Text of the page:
Top 10 Disappearing Jobs

Woman typing at a computer.

Researching the job market is an integral part of a successful job hunt. While you may be tempted to take the first job you can land and stick with it, it's important to know which occupations aren't as secure as you might want them to be.

24/7 Wall St. recently took Bureau of Labor Statistics data of jobs between 2002 and 2012, and created a list of the top disappearing jobs. Although you may find work as one of these professionals, remember that when the industry shrinks, job security is not guaranteed.

1. Advertising and Promotions Managers

Advertising and promotions managers are the liaisons between companies and print advertising. With the decline of print media and the rise of social media, this type of advertising is falling into disfavor. It may be hard for companies to justify these positions when their advertising method of choice is going extinct.

  • Average salary: $88,590
  • 10-year job decline: -52,670
  • 10-year predicted decline: -65%

2. Carpenter's Helpers

The housing crisis from only a few years ago is still affecting the economy today. Because there aren't as many houses being built, there has been a shortage in the number of carpenters required to build them. This, in turn, affected the number of carpenter helper positions available. These individuals assist in monotonous work, such as cutting wood, erecting scaffolds and smoothing materials.

  • Average salary: $25,550
  • 10-year job decline: -62,030
  • 10-year predicted decline: -63%

3. Plasterers and Stucco Masons

When a bulk of the construction industry crumbles, so do the jobs tied to it. While there are still projects out in the world, without the pre-housing crisis number of houses being built every year, plasterers and stucco masons may have trouble finding work. Applying protective and decorative coats to interior surfaces isn't the easiest DIY job to perform, so it's unfortunate to see the valuable skills of these professionals fall by the wayside.

  • Average salary: $37,130
  • 10-year job decline: -33,250
  • 10-year predicted decline: -61%

4. Drilling and Boring Machine Tool Setters, Operators and Tenders, Metal and Plastic

Plastics and metals come in wide varieties with many different properties; shaping and cutting each one requires specific tools and precision work. While this type of job used to call for experts who knew how to work with every type of plastic and metal, machines can perform to the same specifications for a lower cost.

  • Average salary: $33,940
  • 10-year job decline: -31,070
  • 10-year predicted decline: -60%

5. Brickmasons, Blockmasons, Stonemasons, Tile and Marble Setters

Laying down the basic construction materials for houses and other buildings is an important and rewarding job, but it's unfortunately been negatively impacted by the housing crisis. Many of the jobs these types of contractors would take on involved constructing houses, and when fewer are being built, fewer professionals are needed.

  • Average salary: $28,220
  • 10-year job decline: -36,430
  • 10-year predicted decline: -60%

6. Computer Operators

Computers are changing so quickly that some of the jobs they created are becoming obsolete. Computer operators are professionals who troubleshoot terminals in order to ensure their continued operation. Since troubleshooting computer errors has become a streamlined, easy-to-manage process, the need for specialist computer operators has dropped. Often, their work can be incorporated into the work of information technology (IT) professionals or just about any other job that requires advanced computing knowledge.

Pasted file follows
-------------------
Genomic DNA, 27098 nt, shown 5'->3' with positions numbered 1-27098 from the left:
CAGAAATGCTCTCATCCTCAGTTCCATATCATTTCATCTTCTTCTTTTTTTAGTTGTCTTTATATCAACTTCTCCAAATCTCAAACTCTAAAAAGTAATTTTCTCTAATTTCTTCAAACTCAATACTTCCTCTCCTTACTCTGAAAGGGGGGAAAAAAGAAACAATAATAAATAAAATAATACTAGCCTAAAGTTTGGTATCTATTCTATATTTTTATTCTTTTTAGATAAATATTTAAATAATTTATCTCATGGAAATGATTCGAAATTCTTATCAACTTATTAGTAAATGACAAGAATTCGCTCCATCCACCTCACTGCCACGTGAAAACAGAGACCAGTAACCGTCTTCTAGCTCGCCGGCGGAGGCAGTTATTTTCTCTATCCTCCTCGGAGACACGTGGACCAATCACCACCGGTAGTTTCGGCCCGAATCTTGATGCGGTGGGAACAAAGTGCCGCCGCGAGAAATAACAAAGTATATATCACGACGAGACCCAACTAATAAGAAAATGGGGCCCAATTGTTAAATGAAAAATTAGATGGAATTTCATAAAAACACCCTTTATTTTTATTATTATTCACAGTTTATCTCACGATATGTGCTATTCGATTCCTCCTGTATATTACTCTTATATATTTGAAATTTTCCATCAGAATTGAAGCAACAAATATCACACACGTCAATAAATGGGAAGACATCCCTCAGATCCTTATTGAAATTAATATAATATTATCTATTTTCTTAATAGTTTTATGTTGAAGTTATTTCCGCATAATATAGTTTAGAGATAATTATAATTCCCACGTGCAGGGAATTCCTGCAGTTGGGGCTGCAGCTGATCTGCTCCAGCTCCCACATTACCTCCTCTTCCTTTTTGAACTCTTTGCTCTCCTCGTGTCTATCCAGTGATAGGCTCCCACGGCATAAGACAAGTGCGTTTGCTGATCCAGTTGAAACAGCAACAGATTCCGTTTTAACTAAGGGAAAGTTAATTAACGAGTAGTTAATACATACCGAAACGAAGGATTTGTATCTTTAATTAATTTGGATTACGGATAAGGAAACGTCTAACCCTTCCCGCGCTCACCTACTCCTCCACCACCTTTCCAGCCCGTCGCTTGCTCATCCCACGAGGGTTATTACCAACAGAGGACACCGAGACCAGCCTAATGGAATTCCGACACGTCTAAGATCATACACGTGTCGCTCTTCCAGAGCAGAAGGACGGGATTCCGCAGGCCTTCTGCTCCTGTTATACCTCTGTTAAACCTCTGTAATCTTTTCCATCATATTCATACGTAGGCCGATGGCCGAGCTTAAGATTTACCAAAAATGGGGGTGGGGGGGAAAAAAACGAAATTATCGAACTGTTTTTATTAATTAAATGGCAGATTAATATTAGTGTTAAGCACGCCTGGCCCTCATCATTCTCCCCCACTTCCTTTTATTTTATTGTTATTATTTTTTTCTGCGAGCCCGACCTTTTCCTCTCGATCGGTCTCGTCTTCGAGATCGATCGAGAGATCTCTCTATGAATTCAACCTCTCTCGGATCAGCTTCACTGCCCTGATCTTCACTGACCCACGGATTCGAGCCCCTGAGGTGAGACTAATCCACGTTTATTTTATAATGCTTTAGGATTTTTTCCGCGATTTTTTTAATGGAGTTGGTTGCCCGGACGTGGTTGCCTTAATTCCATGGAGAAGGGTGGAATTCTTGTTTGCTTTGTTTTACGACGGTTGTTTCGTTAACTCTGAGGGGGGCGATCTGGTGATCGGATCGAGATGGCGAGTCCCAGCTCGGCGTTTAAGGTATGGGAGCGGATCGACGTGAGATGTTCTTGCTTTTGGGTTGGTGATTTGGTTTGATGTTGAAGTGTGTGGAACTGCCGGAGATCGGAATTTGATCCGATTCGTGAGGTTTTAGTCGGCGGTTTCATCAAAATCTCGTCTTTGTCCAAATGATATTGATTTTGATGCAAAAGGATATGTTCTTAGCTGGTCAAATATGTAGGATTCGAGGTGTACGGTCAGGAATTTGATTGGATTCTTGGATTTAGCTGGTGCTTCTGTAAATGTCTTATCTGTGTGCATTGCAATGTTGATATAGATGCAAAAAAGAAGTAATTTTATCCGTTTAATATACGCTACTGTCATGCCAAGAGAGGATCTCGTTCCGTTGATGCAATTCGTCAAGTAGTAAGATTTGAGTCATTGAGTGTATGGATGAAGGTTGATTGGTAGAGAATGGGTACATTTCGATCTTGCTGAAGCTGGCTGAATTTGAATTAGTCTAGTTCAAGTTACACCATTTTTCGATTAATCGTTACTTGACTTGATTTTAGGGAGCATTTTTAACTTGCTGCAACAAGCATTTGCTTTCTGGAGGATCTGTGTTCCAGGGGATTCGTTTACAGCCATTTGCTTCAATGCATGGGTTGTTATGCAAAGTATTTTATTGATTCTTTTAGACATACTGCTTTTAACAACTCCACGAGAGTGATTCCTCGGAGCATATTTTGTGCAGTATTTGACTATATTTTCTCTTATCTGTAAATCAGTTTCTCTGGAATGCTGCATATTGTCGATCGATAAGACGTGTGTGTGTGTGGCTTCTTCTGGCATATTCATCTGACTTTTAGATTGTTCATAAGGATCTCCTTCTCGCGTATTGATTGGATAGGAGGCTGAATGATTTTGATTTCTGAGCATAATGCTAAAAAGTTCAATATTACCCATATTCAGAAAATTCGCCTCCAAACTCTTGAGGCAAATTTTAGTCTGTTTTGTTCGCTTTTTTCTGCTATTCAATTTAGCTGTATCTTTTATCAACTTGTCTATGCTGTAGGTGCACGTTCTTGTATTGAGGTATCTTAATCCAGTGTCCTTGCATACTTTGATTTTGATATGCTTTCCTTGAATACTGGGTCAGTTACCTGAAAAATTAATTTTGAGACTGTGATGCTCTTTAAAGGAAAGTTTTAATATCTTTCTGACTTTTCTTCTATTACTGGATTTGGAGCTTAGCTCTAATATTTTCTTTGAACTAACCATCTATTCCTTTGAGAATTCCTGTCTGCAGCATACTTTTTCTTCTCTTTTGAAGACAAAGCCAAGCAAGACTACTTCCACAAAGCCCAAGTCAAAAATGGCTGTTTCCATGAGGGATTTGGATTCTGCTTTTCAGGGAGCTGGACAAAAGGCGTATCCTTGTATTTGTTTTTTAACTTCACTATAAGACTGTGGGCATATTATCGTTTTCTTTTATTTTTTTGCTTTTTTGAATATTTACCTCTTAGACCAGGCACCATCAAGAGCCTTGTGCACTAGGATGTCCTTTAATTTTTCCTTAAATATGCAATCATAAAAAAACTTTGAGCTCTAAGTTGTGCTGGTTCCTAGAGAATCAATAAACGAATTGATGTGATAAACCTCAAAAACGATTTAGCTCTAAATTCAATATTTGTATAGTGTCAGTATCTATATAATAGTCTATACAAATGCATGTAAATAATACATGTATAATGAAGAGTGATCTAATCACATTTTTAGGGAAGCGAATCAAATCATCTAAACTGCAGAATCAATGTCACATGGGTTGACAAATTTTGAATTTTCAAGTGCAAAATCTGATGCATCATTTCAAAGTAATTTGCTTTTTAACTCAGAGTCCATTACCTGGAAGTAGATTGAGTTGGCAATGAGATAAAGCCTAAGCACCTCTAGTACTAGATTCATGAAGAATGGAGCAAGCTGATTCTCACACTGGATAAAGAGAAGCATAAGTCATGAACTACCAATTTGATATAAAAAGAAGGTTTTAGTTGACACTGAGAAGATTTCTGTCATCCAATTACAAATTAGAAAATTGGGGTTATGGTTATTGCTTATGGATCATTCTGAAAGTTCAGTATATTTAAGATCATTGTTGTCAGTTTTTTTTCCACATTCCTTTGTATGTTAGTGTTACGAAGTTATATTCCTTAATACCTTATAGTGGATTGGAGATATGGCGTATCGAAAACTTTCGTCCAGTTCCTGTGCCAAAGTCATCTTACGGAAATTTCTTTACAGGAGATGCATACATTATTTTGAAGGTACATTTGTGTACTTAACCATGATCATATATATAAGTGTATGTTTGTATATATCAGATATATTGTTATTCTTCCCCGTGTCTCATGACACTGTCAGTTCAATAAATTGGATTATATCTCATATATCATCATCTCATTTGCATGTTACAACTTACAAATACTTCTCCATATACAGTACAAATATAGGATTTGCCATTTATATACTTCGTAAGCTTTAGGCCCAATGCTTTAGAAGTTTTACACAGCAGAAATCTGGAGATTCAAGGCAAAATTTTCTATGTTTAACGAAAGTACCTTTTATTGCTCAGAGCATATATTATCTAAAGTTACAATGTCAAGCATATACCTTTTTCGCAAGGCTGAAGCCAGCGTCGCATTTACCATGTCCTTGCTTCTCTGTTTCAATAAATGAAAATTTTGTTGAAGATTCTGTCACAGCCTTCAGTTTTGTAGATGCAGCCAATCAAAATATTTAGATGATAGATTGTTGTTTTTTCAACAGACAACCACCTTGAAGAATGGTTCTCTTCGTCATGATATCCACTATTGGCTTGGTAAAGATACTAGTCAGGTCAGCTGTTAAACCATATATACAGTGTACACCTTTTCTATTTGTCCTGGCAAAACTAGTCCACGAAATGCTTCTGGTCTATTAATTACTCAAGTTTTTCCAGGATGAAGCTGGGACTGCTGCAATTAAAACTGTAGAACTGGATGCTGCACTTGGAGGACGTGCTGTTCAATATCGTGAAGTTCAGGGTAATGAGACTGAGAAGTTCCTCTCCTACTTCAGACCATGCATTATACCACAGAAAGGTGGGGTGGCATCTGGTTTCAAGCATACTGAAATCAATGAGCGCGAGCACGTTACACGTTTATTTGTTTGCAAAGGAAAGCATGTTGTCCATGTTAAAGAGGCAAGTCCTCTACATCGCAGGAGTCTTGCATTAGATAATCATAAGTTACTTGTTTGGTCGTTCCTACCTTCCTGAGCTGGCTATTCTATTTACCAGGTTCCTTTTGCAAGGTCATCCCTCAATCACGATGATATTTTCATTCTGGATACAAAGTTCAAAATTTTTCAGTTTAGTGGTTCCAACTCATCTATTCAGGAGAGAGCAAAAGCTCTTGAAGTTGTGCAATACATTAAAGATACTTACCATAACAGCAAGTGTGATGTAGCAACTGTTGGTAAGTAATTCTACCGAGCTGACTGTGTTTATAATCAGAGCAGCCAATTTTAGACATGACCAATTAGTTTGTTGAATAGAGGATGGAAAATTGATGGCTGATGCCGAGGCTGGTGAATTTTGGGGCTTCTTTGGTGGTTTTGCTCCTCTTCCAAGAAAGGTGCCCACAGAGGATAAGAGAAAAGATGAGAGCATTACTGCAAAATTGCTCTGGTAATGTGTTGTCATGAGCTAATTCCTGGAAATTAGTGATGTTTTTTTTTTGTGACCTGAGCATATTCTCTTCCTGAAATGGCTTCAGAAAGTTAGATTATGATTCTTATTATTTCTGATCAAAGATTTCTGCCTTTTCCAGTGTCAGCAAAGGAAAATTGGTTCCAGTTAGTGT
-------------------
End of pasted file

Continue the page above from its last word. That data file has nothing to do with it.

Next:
• Average salary: $38,390
  • 10-year job decline: -101,080
  • 10-year predicted decline: -59%

7. Textile Knitting and Weaving Machine Setters, Operators and Tenders

In another case of automation and optimization-hurting employment, the clothing and fabric manufacturing industries have seen a large dip in employment. Although many blame international outsourcing as part of the problem, a report from the McKinsey Global Institute said that increased productivity per worker hurt many jobs.

  • Average salary: $26,540
  • 10-year job decline: -28,300
  • 10-year predicted decline: -57%

8. Word Processors and Typists

Before computers became ubiquitous and necessary in the working world, word processors and typists were experts who could draft documents to any specifications. However, most employers require office workers to already know how to use word-processing software, and such programs have become increasingly user friendly.

  • Average salary: $35,270
  • 10-year job decline: -112,640
  • 10-year predicted decline: -54%

9. Prepress Technicians

Prepress technicians ensure that printed materials are formatted to specific standards before they hit the machines. However, the power of modern software has eliminated much of the need for these professionals. While there is some balance in job loss and creation with the rise in printing labels, wrappers and packaging, the profession is still rapidly shrinking.

  • Average salary: $37,260
  • 10-year job decline: -47,950
  • 10-year predicted decline: -54%

10. Semiconductor Processors

Semiconductors have become too small for humans to process accurately. Automated machines have risen to favor because of this, as well as the cleanliness requirements of semiconductor fabrication. While this trend reduces expenses for companies, it has rapidly shrunk the semiconductor processing jobs available.

  • Average salary: $33,020
  • 10-year job decline: -22,250
  • 10-year predicted decline: -51%

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